Also known as: Inflammation - esophagus
- Alcohol use
- Cigarette smoking
- Surgery or radiation to the chest (for example, treatment for lung cancer)
- Taking certain medications without plenty of water especially alendronate, tetracycline, doxycycline, and vitamin C
- Difficulty swallowing
- Painful swallowing
- Heartburn (acid reflux)
- Sore throat
Esophagitis is a general term for any inflammation, irritation, or swelling of the esophagus, the tube that leads from the back of the mouth to the stomach.
Causes, incidence, and risk factors
Esophagitis is frequently caused by the backflow of acid-containing fluid from the stomach to the esophagus, a condition called gastroesophageal reflux. An autoimmune disorder called eosinophilic esophagitis also causes this condition.
The following increase your risk of esophagitis:
Persons with weakened immune systems due to HIV and certain medications (such as corticosteroids) may develop infections that lead to esophagitis.
Esophageal infection may be due to fungi, yeast (especially Candida infections), or viruses such as herpes or cytomegalovirus.
The infection or irritation may cause the esophagus to become inflamed. Ulcers may form. Symptoms may include:
Signs and tests
The doctor may perform the following tests:
Treatment depends on the specific cause. Reflux disease may require medications to reduce acid. Infections will require antibiotics.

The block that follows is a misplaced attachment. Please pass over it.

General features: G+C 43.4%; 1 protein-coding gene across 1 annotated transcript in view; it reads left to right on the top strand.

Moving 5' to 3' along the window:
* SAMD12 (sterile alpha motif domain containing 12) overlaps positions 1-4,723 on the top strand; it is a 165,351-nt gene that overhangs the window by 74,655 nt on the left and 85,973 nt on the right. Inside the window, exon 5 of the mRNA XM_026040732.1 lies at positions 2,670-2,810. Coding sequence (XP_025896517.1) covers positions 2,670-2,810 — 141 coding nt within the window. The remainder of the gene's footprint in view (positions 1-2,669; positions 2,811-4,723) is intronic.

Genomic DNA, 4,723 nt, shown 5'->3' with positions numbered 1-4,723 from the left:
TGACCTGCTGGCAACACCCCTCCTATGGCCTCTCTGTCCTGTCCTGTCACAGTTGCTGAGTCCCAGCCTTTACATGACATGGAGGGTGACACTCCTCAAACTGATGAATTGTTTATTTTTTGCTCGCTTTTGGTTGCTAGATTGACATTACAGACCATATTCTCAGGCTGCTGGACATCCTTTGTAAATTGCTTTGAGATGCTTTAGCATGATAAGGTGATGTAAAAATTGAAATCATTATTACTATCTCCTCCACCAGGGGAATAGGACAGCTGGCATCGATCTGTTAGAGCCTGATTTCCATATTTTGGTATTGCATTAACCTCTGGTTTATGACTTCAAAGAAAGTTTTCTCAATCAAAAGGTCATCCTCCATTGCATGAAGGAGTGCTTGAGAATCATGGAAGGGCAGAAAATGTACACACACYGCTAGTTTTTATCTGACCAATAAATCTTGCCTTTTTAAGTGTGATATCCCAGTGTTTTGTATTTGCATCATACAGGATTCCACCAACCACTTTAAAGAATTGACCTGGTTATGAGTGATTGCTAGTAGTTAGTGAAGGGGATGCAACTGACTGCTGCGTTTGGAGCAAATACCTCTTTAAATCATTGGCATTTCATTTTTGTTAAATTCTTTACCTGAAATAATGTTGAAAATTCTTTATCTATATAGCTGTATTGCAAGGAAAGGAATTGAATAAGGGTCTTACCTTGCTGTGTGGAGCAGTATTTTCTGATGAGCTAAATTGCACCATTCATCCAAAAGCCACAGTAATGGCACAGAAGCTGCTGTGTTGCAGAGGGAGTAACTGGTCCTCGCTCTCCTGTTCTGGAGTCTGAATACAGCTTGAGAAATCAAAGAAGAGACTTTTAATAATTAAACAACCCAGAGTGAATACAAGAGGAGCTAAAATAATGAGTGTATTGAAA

The disorders that cause esophagitis usually respond to treatment.
If untreated, esophagitis may cause severe discomfort, and eventual scarring (stricture) of the esophagus. This can cause difficulty swallowing food or medications..
A condition called Barrett's esophagus can develop after years of gastroesophageal reflux. Rarely, Barrett's esophagus may lead to cancer of the esophagus.
Calling your health care provider
Call your health care provider if you have symptoms of esophagitis.
Orlando R. Diseases of the esophagus. In: Goldman L, Ausiello D, eds. Cecil Medicine. 23rd ed. Philadelphia, Pa: Saunders Elsevier; 2007:chap 140.
- Review date:
- July 7, 2010
- Reviewed by:
- David C. Dugdale, III, MD, Professor of Medicine, Division of General Medicine, Department of Medicine, University of Washington School of Medicine; George F. Longstreth, MD, Department of Gastroenterology, Kaiser Permanente Medical Care Program, San Diego, California. Also reviewed by David Zieve, MD, MHA, Medical Director, A.D.A.M., Inc.
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